Given that cultured pearls are natural organic gems, they exhibit in a number of shapes, each with its own unique characteristics. No two pearls are exactly alike and every pearl presents in a slightly different shape. The shape of the pearl is one of several factors that determine its quality and value. In all pearl types, round pearls are the “classic” shape and generally the most valuable and sought-after shape. Perfectly spherical pearls, though, are the rarest of cultured pearls. Combined with good quality nacre and superior luster, they command the highest prices in the pearl market.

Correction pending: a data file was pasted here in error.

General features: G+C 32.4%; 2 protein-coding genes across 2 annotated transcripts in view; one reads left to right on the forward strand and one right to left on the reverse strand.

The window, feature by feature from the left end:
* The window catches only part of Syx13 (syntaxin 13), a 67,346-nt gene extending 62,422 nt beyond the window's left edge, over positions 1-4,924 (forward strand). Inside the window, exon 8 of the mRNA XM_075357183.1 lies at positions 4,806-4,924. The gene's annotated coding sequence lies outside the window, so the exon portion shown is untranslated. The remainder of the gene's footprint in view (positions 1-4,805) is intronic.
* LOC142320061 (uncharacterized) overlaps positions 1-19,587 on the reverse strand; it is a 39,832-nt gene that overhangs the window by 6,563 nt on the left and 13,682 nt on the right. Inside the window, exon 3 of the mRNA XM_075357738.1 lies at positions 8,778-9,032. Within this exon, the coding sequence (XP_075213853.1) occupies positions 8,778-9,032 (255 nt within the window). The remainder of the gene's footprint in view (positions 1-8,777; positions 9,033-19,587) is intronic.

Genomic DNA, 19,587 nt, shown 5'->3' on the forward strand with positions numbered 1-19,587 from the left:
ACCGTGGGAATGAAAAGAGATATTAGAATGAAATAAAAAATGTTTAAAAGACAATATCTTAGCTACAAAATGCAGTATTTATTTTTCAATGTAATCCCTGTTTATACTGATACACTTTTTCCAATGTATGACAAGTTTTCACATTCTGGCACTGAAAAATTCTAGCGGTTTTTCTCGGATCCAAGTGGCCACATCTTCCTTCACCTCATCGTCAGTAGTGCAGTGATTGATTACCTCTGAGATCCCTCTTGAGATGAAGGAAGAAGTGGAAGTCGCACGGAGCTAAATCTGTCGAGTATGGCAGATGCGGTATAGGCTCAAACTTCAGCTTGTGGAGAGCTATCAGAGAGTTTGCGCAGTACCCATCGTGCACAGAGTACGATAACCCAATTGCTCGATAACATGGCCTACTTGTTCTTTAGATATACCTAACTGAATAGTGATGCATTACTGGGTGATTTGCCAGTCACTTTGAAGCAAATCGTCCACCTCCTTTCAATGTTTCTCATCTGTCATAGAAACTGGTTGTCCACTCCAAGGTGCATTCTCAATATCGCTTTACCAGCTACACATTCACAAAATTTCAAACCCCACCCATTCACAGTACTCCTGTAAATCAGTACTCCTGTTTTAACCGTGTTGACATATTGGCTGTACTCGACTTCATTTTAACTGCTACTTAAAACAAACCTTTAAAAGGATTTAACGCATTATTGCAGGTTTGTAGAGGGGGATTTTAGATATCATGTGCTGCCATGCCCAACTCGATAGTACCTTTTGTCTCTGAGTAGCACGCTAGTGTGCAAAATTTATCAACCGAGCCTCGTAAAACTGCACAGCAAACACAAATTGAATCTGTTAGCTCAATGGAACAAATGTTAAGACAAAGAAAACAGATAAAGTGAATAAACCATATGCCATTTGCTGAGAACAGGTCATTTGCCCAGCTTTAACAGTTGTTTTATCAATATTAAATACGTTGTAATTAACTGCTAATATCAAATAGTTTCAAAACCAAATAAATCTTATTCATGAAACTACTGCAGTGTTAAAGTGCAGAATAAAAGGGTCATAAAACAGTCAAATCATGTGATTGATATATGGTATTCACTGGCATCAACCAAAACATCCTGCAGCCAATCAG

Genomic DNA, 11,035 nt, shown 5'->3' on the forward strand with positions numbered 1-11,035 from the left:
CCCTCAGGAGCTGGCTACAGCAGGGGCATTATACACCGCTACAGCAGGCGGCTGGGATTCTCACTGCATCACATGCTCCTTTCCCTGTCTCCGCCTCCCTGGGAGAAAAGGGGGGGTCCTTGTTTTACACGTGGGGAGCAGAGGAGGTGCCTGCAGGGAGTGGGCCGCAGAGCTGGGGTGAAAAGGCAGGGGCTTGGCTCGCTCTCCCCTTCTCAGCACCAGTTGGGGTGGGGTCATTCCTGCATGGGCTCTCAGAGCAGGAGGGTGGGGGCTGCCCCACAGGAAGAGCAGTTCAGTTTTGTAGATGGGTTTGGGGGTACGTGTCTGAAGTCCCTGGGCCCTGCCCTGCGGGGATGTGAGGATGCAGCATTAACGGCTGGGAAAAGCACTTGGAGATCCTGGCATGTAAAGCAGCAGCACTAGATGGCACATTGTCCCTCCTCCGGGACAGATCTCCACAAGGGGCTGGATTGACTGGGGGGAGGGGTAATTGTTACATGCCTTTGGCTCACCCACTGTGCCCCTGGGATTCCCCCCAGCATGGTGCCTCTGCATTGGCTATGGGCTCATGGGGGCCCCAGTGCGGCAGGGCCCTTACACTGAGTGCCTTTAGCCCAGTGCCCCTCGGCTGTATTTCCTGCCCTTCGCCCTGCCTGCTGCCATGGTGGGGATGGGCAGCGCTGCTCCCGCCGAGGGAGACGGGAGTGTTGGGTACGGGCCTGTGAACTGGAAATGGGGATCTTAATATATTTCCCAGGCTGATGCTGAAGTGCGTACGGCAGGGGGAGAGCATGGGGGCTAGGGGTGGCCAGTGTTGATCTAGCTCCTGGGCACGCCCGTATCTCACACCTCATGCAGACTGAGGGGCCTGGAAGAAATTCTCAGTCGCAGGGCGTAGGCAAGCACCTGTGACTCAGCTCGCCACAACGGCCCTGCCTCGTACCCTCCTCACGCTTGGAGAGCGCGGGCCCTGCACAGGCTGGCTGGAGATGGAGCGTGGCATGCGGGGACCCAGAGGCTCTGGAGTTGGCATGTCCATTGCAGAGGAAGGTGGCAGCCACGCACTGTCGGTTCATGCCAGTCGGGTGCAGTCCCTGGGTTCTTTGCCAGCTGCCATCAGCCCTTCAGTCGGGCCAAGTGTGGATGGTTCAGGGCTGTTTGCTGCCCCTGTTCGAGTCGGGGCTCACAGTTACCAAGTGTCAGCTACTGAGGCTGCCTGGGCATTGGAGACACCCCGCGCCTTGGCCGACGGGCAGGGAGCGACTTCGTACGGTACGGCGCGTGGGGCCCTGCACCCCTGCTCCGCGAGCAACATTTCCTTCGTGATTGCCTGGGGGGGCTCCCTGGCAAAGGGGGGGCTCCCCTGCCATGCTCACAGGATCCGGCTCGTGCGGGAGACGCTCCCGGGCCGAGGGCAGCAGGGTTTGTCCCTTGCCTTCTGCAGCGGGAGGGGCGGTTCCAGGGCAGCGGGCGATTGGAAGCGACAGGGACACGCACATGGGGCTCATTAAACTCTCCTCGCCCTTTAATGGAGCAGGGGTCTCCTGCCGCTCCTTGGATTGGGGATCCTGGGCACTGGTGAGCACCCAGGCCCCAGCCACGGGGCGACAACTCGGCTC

The shape of the pearl depends largely on the shape of the inserted nucleus. As the pearl grows slowly inside the mollusk, nacre is deposited around the bead-nucleus. If the bead is round, the resulting pearl will most likely reflect this shape. It is worthwhile to keep in mind, however, that the culturing period is somewhere between 16-24 months. Other factors that affect pearl shape will certainly come into play like ocean currents, the quality of the nucleus, the handling of the mollusks (they are suspended in lines or baskets and removed from the water to be cleaned regularly during their growth period), water temperature and salinity, and the purity of the marine environment from whence they are expected to thrive. These factors do not affect pearl shape alone but the overall quality of the pearl.